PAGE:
THREE BILLBOARDS OUTSIDE EBBING, MISSOURI
Three Billboards Outside Ebbing, Missouri may have a title that is hard to remember, but this comedic, yet deadly serious tale of crime in a small Midwestern town is a movie you’ll never forget. Already racking up prizes at prestigious film festivals (it took the top prize at the Toronto Film Festival), it is already poised to be one of 2017’s most acclaimed films. Oscar winner Frances McDormand is a force of nature here, as the mother of a murdered daughter who is fed up with the lack of action on her daughter’s case. So up go her three billboards, and all hell breaks loose, as the town sheriff (Woody Harrelson, who is having a banner career year at the movies) takes umbrage at the accusations posted for all to see. Written and directed by Martin McDonagh of In Bruges fame, and co-starring Sam Rockwell, Peter Dinklage and John Hawkes, this is one to watch come Oscar time.
You may look twice or even three times to realize that the man playing Winston Churchill in Darkest Hour is actually Gary Oldman. The fact that he disappears into the role is why he’s already being touted as one of the frontrunners to win the Best Actor Academy Award in this stirring tale of World War II. The tense drama meets Churchill just as he becomes prime minister of Great Britain, in the midst of the Nazi takeover of Europe. Much more than a history lesson, Darkest Hour explores Churchill’s psyche and the myriad reasons that he became the man who successfully stood up to Adolf Hitler and helped save the world from Nazi enslavement. Lily Collins, Ben Mendelsohn and Kirsten Scott Thomas also star in this Joe Wright (Atonement) picture.
‘Tis the season for biopics, and LBJ tackles the life of America’s Texas president; the man thrust into the spotlight at the moment that JFK was gunned down in that state on November 22, 1963. Rob Reiner directs Woody Harrelson in the role of Lyndon Baines Johnson, the 36th president, and you’d think that Harrelson, another Texas native, must be somehow related to Johnson, as he captures the man so succinctly. Focusing on the days just after the assassination, but also moving through many moments throughout LBJ’s life, the film is a look at the political morass that was Washington, D.C. in the 1950s and 1960s—and that makes an interesting parallel to what is going on there today. Harrelson’s performance is on most pundits’ short list for a Best Actor Oscar nomination, as he is truly transformed.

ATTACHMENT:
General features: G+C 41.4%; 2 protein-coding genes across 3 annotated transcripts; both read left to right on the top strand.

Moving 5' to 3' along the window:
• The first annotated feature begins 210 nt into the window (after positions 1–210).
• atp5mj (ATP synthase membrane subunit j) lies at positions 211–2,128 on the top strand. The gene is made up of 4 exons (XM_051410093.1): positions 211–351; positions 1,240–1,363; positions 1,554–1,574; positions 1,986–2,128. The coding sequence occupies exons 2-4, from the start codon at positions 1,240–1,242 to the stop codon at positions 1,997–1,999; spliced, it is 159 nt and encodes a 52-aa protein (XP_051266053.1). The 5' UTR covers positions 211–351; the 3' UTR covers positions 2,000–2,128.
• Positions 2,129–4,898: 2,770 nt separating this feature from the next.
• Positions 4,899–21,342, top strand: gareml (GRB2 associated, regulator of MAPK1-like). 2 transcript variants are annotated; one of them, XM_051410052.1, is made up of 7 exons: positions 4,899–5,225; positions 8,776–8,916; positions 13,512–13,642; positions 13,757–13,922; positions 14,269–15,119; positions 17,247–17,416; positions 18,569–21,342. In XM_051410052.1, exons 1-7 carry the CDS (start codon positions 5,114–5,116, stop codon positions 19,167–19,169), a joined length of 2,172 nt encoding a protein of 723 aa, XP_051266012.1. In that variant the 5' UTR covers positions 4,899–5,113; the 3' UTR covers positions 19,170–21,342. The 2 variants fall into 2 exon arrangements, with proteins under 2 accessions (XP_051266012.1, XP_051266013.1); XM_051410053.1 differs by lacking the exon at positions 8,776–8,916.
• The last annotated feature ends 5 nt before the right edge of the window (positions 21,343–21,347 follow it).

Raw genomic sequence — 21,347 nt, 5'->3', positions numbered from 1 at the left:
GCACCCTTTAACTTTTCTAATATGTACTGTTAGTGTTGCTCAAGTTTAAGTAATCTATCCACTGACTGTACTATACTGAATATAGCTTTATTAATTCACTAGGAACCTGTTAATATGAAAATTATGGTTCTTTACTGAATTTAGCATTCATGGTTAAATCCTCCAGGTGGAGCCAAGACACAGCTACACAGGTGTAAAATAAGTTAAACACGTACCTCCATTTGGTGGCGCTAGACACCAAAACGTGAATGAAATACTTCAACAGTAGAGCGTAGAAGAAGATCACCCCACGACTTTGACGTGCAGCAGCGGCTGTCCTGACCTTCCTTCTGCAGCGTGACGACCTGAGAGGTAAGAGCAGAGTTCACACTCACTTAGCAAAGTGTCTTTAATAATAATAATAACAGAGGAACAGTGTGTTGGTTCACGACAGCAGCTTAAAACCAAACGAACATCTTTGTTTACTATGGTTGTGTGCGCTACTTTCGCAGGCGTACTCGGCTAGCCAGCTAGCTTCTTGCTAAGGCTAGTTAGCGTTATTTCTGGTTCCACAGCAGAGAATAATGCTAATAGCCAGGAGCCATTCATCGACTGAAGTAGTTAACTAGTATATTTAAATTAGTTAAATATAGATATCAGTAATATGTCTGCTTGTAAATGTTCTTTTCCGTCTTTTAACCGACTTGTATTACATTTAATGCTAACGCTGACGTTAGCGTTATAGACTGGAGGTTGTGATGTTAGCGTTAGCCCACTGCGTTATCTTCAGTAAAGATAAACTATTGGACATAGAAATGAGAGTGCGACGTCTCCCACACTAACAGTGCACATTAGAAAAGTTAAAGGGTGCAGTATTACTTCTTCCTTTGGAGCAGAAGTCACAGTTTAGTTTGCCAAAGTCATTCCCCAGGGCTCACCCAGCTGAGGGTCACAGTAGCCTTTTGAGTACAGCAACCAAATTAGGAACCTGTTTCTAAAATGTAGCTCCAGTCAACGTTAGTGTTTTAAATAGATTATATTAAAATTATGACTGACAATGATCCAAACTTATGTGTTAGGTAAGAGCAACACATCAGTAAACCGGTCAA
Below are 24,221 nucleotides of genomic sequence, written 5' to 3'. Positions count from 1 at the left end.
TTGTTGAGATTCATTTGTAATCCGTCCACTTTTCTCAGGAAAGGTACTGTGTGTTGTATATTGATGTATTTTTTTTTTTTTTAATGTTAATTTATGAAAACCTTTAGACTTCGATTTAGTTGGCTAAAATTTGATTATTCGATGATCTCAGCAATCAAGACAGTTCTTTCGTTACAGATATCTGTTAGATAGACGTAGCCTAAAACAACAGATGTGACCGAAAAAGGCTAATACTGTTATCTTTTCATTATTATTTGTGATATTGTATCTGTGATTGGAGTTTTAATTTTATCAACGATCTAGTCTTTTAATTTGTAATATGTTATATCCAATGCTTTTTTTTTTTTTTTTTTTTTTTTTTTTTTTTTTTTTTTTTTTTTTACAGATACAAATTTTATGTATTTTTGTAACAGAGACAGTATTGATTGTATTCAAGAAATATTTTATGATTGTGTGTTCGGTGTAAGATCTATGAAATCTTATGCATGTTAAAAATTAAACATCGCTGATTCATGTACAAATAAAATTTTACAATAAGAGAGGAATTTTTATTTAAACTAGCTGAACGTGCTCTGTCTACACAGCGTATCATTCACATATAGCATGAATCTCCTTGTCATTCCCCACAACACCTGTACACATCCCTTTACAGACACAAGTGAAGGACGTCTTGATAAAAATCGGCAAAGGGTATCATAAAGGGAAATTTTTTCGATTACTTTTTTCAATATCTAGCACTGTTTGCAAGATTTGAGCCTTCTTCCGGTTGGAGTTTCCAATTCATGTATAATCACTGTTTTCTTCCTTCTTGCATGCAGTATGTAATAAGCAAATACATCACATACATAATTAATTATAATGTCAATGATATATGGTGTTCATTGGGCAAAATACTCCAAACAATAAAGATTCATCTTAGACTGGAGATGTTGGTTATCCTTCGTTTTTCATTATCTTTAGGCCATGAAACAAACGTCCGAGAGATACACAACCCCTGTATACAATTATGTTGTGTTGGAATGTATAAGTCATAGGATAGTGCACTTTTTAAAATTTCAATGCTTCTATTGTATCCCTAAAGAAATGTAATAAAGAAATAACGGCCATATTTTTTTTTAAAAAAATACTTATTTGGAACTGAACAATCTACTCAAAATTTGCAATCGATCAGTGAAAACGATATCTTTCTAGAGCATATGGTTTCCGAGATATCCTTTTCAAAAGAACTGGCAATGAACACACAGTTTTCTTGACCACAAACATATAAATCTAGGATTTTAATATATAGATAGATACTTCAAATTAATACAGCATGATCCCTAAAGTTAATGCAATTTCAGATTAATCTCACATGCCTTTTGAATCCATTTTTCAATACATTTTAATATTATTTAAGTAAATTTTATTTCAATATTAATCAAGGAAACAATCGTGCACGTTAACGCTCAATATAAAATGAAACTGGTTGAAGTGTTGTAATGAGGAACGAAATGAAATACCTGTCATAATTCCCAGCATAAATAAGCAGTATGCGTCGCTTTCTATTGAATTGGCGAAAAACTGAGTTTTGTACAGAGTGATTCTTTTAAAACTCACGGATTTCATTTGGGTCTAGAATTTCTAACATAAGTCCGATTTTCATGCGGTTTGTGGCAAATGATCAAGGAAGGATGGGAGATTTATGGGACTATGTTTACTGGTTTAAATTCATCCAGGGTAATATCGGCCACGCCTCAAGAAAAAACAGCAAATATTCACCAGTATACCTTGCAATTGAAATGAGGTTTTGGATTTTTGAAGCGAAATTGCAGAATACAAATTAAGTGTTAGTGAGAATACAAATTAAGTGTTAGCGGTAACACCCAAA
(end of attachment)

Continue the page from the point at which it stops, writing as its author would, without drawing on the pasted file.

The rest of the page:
A BAD MOMS CHRISTMAS
If you thought Bad Moms had just the right amount of politically incorrect comedy, then you’re in for a treat with this sequel that brings back every one of the creative team behind that hit flick. Mila Kunis, Kristen Bell, and Kathryn Hahn return as the rebellious mothers who are dying to have some fun, along with the writer-director team of Jon Lucas and Scott Moore. This time they are trashing Christmas, and have brought their own mothers (Cheryl Hines, Christine Baranski, and Susan Sarandon) along for the ride.
DADDY’S HOME 2
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As if Bad Moms aren’t enough, there are some pretty bad dads coming to the silver screen in November, in another sequel that adds parents to the general mayhem. In Daddy’s Home, Mark Wahlberg and Will Ferrell went head-to-head in a goofy comedy about two men (one biological, one the stepparent) trying to be good role models and fathers to the same kids. The comedy was a big hit at the box office, making a sequel inevitable; adding Mel Gibson as Wahlberg’s pop and John Lithgow as Ferrell’s father was a bit of inspired casting. Setting Daddy’s Home 2 during the holidays is the added present to fans of the original, as is keeping writer-director Sean Anders in place for the sequel.
As a longtime freelance journalist, Jenny Peters covers beats that range from entertainment to lifestyle topics. She writes on film, television, travel, restaurants, wine, design, architecture, beauty, spas, cars, fashion and celebrity events for USA Today, AARP, New York Magazine and many other domestic and international outlets.